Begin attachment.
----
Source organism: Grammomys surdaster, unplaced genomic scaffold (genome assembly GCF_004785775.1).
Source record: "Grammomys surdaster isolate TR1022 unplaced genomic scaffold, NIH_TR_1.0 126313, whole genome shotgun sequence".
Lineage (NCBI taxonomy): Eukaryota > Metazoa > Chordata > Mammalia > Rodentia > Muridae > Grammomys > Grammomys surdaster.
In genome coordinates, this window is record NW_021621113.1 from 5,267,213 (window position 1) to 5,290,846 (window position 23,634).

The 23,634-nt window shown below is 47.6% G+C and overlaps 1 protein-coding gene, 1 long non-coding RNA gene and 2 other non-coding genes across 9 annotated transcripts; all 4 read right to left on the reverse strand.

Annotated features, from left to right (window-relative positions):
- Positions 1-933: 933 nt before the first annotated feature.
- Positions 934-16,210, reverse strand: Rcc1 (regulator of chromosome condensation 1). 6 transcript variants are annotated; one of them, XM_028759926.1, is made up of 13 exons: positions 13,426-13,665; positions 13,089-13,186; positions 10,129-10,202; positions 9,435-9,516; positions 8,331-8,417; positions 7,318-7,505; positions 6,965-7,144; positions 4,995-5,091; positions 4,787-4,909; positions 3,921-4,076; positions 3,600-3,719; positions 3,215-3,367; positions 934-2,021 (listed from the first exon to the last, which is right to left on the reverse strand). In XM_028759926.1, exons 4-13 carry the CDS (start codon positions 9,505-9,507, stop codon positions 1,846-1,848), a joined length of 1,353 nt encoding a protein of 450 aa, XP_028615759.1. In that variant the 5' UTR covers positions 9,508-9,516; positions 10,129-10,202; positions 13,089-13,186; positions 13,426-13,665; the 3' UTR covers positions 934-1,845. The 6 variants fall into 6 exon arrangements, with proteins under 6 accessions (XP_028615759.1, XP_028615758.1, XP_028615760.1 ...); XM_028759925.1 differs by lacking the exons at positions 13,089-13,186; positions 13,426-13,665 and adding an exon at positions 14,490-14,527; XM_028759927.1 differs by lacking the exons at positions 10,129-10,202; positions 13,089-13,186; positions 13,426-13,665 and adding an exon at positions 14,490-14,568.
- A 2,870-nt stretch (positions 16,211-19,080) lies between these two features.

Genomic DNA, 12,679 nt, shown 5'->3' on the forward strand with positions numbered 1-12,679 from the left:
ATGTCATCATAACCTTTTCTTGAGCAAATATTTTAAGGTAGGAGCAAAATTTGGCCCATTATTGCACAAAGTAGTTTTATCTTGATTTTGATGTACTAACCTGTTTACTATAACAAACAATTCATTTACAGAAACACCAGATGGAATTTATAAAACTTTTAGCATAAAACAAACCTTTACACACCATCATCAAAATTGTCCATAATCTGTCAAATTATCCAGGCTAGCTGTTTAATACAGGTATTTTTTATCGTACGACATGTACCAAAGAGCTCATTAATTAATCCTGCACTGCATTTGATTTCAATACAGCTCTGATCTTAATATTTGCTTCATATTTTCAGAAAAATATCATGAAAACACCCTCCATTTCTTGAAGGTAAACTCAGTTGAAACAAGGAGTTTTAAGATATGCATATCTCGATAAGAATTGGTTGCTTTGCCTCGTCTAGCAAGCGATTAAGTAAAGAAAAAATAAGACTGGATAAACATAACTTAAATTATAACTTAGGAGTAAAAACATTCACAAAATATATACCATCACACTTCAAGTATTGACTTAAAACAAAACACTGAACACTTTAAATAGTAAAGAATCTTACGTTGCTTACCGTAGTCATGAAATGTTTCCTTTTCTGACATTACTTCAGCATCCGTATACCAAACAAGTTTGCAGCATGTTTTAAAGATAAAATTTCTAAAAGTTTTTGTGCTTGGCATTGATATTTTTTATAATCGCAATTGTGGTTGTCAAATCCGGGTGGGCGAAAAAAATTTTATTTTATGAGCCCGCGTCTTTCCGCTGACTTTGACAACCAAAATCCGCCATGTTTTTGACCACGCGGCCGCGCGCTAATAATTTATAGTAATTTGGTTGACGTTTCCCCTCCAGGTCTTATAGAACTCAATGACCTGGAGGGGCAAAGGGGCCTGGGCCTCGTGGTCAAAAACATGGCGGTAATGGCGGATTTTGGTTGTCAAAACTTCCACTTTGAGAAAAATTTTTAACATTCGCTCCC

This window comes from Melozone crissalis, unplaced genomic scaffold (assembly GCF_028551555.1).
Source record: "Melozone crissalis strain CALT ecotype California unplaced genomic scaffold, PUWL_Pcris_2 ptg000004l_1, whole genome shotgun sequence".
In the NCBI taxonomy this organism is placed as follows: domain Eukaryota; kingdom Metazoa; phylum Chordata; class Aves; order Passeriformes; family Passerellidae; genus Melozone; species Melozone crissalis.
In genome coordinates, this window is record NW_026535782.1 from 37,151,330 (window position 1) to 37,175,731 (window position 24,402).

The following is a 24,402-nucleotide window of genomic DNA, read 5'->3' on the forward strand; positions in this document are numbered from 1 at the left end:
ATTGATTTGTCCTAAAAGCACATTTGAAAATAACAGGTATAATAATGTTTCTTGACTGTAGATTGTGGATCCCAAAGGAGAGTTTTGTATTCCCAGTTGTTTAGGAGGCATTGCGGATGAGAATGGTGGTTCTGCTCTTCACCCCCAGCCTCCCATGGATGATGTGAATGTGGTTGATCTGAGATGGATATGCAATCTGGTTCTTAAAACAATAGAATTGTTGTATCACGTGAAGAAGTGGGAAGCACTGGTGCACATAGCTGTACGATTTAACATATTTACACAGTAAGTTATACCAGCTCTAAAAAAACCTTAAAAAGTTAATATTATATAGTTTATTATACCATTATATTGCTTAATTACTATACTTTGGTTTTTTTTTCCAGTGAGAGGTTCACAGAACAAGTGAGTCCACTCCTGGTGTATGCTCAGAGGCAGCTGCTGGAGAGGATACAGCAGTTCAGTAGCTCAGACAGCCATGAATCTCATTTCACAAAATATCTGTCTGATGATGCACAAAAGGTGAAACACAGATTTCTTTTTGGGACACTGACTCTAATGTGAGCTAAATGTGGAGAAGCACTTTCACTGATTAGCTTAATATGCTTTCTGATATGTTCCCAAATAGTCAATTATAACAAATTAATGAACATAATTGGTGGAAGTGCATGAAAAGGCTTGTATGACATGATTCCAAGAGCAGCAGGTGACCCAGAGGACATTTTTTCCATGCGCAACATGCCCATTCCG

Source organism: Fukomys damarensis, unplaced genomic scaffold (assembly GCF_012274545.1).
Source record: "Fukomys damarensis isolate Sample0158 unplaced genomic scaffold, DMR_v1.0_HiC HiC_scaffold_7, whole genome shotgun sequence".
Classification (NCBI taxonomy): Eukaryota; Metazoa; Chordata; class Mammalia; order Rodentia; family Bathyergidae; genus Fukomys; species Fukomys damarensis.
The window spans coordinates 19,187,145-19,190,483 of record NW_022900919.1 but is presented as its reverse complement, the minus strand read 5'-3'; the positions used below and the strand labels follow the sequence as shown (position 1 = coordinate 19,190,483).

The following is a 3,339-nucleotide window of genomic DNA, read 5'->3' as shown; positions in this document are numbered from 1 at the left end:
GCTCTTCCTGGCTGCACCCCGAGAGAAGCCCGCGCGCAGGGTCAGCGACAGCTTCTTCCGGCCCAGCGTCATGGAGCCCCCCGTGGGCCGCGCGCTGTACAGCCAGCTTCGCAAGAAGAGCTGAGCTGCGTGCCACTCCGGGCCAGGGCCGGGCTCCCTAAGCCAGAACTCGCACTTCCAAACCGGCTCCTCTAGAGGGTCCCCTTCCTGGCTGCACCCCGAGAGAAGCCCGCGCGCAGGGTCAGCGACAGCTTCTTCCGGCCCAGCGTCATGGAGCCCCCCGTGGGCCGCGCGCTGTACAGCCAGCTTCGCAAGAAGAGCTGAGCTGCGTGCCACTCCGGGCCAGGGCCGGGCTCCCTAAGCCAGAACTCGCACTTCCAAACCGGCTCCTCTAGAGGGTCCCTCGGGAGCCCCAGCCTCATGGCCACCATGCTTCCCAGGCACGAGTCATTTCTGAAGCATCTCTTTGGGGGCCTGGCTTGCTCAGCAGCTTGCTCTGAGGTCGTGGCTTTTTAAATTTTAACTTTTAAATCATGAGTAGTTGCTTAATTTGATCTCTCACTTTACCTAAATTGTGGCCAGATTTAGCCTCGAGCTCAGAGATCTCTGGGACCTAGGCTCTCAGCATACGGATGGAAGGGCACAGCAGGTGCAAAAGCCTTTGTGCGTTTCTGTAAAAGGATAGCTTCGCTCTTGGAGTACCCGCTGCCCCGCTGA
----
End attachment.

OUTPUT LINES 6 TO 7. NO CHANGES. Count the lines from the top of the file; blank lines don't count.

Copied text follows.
Annotated features, from left to right (window-relative positions):
- Positions 1-933: 933 nt before the first annotated feature.